One type of tires discussed here at the forum was the Michelin "Defender" tires. These tires are not advertised directly as LRR tires but only as "Energy Saver" type of tires. They do have a 90k warranty for mileage and cost a lot less than the LRR tires Michelin does sell for the Leaf "Premier A/S" which cost nearly twice that of the "Defender" tires.
I did some research and it seemed that the "Defender" tires would be a compromise between cost and performance for the Leaf. The good news was, I had a family member with a Leaf that just got a brand new set of Michelin "Premier A/S" tires on their Leaf (and payed the premium for them), so I actually had another Leaf that I could compare to mine.
My original tires were the stock Ecopias that came with the Leaf. I would rate their performance over the life of the vehicle as average. They had average grip, average handling, road noise, etc. The one thing I did have a lot of was data for trips. I have one trip that I use to gauge my vehicle performance that is a 26 mile drive through country roads that is fairly level, straight, no stops trip (no turns, stoplights, traffic, etc.) and the same speed the entire way (50 MPH) It is a great way for me to test different tire pressures, climate control settings, etc. and get pretty consistent results using nothing but cruise control the entire way.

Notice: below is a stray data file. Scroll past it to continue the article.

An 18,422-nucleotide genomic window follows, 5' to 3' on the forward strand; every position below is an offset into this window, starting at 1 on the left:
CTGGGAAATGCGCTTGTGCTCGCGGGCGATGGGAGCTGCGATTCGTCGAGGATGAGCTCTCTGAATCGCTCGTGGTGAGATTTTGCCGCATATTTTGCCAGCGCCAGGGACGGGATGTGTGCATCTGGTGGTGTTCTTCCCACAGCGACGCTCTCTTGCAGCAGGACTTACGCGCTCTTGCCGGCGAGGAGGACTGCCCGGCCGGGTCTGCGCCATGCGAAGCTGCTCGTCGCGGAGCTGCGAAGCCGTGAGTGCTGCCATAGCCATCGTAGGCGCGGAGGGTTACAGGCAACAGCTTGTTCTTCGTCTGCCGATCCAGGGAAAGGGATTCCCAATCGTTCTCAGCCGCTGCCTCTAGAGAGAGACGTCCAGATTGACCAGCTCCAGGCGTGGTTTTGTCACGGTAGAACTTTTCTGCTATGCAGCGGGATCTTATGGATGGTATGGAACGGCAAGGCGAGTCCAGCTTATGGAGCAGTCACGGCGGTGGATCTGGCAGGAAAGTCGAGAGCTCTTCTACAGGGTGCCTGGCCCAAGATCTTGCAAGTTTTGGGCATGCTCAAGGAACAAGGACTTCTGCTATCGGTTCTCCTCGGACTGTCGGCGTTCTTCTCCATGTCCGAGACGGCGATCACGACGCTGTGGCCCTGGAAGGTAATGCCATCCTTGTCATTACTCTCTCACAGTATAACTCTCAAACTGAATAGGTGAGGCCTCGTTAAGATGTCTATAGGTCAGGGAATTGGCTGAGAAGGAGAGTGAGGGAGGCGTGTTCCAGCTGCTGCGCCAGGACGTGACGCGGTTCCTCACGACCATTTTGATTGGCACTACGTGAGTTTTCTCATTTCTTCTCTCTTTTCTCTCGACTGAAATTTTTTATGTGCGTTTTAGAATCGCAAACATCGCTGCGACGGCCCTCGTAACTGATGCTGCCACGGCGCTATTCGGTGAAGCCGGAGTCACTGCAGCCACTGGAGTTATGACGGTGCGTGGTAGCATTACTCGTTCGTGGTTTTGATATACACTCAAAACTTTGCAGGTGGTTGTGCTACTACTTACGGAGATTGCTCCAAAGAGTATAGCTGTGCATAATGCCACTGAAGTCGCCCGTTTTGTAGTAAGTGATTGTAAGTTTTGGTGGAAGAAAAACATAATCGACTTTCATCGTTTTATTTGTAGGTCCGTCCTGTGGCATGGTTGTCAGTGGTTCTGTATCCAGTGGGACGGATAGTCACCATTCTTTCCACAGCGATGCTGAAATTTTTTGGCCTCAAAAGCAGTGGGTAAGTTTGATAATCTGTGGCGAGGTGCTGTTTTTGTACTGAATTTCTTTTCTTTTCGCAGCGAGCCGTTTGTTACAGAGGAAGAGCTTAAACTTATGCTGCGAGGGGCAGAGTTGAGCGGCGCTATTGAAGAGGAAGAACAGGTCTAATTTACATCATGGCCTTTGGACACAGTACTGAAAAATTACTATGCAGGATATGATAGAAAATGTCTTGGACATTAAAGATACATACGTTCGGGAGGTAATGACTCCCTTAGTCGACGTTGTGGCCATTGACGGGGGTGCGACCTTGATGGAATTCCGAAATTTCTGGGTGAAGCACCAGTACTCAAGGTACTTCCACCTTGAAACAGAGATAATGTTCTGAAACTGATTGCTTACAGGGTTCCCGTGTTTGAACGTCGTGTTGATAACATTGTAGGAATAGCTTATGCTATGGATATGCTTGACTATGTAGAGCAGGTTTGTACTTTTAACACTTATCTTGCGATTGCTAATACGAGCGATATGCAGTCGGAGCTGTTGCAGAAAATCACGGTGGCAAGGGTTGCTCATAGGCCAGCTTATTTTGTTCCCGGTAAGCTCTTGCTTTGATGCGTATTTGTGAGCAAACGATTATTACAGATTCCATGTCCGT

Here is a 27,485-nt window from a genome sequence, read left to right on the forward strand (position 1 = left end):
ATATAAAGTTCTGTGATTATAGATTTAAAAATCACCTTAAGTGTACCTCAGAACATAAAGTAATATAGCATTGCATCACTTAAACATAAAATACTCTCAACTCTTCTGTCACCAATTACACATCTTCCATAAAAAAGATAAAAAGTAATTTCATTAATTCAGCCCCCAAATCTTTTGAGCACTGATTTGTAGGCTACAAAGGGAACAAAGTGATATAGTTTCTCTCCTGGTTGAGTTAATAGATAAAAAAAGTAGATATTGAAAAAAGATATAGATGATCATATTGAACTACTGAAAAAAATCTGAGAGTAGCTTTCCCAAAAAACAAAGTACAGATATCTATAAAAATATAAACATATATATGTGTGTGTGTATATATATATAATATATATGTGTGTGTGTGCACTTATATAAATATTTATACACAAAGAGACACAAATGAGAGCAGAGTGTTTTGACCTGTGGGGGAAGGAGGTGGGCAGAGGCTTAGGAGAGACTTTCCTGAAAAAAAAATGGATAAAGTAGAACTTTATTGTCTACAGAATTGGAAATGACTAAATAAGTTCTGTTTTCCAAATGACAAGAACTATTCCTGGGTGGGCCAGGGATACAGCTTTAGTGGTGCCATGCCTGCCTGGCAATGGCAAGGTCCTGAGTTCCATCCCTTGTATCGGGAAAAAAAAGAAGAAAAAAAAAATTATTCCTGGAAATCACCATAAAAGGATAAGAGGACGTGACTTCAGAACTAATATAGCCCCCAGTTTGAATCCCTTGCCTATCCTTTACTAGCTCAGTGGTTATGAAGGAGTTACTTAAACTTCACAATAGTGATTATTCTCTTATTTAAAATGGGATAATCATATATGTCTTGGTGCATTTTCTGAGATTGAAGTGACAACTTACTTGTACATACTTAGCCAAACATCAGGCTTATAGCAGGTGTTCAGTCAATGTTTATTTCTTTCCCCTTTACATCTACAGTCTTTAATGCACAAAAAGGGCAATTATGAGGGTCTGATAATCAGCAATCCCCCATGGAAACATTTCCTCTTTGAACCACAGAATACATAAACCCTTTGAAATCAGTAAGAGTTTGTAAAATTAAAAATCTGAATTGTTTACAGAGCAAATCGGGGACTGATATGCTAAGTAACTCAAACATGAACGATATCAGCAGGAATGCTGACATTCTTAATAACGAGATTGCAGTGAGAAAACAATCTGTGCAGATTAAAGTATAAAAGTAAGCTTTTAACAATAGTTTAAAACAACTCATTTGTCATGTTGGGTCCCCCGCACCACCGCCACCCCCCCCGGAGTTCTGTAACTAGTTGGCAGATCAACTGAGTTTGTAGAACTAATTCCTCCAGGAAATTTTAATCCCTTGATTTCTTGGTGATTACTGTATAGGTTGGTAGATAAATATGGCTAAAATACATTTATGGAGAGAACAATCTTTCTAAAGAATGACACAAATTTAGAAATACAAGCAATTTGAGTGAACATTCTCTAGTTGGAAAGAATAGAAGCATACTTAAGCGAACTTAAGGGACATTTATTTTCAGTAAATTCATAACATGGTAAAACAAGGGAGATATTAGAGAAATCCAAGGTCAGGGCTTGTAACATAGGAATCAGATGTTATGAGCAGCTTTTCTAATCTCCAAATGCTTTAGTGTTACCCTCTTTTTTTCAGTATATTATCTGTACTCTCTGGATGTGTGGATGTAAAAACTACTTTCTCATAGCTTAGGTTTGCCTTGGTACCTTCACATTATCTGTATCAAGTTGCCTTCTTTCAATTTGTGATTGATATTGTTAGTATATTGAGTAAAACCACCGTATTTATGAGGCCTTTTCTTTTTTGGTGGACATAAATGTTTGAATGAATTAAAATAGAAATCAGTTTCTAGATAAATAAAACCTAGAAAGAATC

As a data example, my Leaf could do this trip on the Ecopias and always score exactly 5.2 efficiency every time with fair weather conditions (not hot or cold or windy day). I would run my Ecopias at 40psi to get this consistent 5.2 score for every trip.
The day I replaced my tires with the brand new Michelin Defender tires, I could tell a difference right away. I could hear the tires stick to the road as I turned corners, drove around town. They were nice tires, don't get me wrong. Great ride, quiet ride. The next day I had a chance to do an efficiency test on my faithful route to see how they stack up against my old Ecopias. The day was one of those great weather days, not too hot or cold or windy. All 4 of my tires had 36 psi cold pressure, so I wanted to see how that "stock" air pressure would do on new tires.
I drove my faithful route and at the end was surprised to only manage 4.0 efficiency for the trip. I have to admit, that did kind of worry me, I was thinking "dang I am going to lose some driving range with these tires." I almost thought about returning the tires if I was going to lose 23% off my driving range, yikes! But, I didn't want to throw away the tire performance from just one test. I figured from what I read online that new tires, more rolling resistance, need to wear them out a little and see how they perform in a later distance test.